One of the things that I enjoy about speaking at conferences and at various organizations is the opportunity to meet new people. In the case of the MHLC conference I spoke at last week, it was being able to meet up with friends I made from speaking at this conference for three consecutive years, as well as meeting colleagues in the leadership sphere who I had previously only connected with by email and on the phone.
Being able to spend time with these good friends was certainly one of my personal highlights from this conference. But there was something else that I came away pondering about, and it wasn’t my now infamous encounter with the drummer from ZZ Top (that’s a story for another time).
Looking back at the numerous conversations among those attending this conference, there was a couple of times where people told me how impressed they were with how well I remembered people’s names.
Now the reason why this caught my attention is because remembering names of people I just met is something I’d hardly say I’m good at, a fact I’m sure my wife will be happy to attest to given the number of times she’s had to remind me of the names of the people she works with.
The problem is that when I meet someone new, my sense of curiosity takes over and I become focused on asking questions to learn more about the person in order to develop that connection. Consequently, I end up remembering many details about the person’s life and their work – while their name tends to be a bit fuzzy around the edges.
As such, whenever I meet someone new, I do have to work at making sure I grab ahold of their name so that it sticks in my mind for more than a few minutes.
And yet, in thinking about those moments where people were impressed with my ability to recall the names of people I met a year ago, I realized that the common thread connecting them together had less to do with remembering their names and more to do with something more significant.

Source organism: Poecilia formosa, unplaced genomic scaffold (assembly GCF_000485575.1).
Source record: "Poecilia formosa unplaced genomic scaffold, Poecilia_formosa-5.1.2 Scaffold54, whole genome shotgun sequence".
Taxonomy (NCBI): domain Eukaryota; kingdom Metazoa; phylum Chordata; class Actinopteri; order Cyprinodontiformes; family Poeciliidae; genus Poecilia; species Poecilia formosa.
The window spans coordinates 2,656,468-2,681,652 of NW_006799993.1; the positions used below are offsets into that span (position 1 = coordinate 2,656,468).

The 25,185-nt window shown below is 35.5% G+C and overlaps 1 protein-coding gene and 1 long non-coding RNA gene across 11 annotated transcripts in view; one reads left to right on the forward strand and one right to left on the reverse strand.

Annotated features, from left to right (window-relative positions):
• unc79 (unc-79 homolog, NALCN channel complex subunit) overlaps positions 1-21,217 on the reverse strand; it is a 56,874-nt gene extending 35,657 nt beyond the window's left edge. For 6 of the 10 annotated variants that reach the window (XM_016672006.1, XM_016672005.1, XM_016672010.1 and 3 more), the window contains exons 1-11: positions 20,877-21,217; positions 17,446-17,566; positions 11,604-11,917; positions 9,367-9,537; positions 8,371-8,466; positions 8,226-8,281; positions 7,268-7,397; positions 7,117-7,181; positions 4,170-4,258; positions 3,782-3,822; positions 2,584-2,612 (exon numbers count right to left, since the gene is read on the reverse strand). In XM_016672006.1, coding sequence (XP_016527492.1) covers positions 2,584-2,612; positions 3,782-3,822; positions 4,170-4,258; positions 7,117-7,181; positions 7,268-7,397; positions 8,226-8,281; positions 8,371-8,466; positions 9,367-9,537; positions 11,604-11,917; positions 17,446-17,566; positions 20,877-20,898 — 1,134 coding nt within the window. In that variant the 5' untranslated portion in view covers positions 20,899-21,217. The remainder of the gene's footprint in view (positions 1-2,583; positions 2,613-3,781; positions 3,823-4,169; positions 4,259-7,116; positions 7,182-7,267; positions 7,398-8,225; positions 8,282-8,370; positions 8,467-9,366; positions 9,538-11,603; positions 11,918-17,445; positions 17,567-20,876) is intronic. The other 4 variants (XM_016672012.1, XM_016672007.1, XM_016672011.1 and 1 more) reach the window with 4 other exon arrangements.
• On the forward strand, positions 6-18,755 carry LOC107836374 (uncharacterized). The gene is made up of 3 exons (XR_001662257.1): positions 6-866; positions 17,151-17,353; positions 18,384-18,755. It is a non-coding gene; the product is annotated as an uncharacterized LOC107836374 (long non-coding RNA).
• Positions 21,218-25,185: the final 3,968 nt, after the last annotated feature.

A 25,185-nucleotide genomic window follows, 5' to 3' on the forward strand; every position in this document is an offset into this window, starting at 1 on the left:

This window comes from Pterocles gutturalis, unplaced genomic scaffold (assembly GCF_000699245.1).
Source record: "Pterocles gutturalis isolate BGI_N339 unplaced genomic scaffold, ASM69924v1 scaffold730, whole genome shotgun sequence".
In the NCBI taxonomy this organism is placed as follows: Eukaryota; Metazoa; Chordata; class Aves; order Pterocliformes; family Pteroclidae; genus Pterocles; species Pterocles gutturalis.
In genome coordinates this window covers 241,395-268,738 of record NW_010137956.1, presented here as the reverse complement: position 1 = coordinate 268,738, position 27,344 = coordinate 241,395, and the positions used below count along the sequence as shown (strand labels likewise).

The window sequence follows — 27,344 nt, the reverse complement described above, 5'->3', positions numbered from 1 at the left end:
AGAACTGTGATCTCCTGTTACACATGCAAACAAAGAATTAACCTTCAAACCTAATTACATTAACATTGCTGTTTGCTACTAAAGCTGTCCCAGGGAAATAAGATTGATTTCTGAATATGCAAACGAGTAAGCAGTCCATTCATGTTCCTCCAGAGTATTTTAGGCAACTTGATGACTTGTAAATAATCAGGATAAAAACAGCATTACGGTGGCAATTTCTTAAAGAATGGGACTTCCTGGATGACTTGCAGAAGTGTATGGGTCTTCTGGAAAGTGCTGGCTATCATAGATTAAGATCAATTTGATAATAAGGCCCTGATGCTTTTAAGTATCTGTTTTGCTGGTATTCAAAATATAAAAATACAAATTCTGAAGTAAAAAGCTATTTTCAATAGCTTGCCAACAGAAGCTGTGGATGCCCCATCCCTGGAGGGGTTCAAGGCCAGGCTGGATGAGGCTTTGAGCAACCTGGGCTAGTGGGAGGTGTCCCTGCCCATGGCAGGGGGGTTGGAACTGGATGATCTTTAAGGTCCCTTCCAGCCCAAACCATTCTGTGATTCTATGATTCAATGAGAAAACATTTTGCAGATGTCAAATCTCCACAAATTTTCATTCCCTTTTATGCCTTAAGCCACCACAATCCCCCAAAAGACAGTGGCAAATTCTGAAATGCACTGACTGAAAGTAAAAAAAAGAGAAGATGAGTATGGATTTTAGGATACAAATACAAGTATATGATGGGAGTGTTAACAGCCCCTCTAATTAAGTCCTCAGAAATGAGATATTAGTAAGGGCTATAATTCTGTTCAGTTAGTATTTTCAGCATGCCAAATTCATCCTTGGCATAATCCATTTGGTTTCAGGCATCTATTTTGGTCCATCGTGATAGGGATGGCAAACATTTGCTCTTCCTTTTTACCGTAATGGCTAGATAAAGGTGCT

Something that leaders need to adopt if their are to be successful in tapping into the collective talents and experiences of those they lead.
Now to be clear, remembering a person’s name is important, but it’s only the first step in the bigger process of fostering deep and meaningful relationships with those around us. Indeed, it’s important for us to note here that knowing a person’s name only allows us to open the door to begin building that relationship. What makes all the difference is what we do next when we walk through that proverbial door.
For example, I noticed that what all these interactions shared in common was not just that I remembered people’s names, but the depth of the conversations we had. Not in the sense of being deep philosophical or moral examinations.
Rather, in the sense of how there was this genuine interest to either build on past conversations we had at last year’s conference, or simply following up on something they shared with me the day before.
In each case, what created this lasting impression on those I was speaking with wasn’t that I remembered their name. Instead, the biggest impact came from the fact that I remembered their story and asked questions to learn more. For example, I asked one person about the rescue dog they adopted last year and whether she was still showing signs of the past trauma she had endured.
And with another, I asked about their own personal experiences with an employee engagement strategy their organization uses and what they saw as the reason why it works.
Although seemingly insignificant, the fact that I was building on past conversations created a clear impression that I was not only paying attention to what these people were telling me, but that I was genuinely interested to learn more. That I wanted to discover more about them and to understand what they cared about.
This approach that I took to these conversations not only made a positive impression on others, but it also made them more invested in our conversations. In the days that followed, when I would see these people as I walked through the conference area, there would be this warm exchange of smiles and greetings, not just because we knew each other’s names, but because we had the opportunity to truly connect and learn about one another.
While this is a simple and straightforward measure, the sad reality is that many leaders are overlooking or neglecting this in their everyday encounters with those they lead.
In our rush to get things done – paired with the increasing demands on our time, attention, and resources, it’s becoming easier for us to overlook the details found in those conversations with our employees that will help us to gain a better understanding of who they are and what matters to them.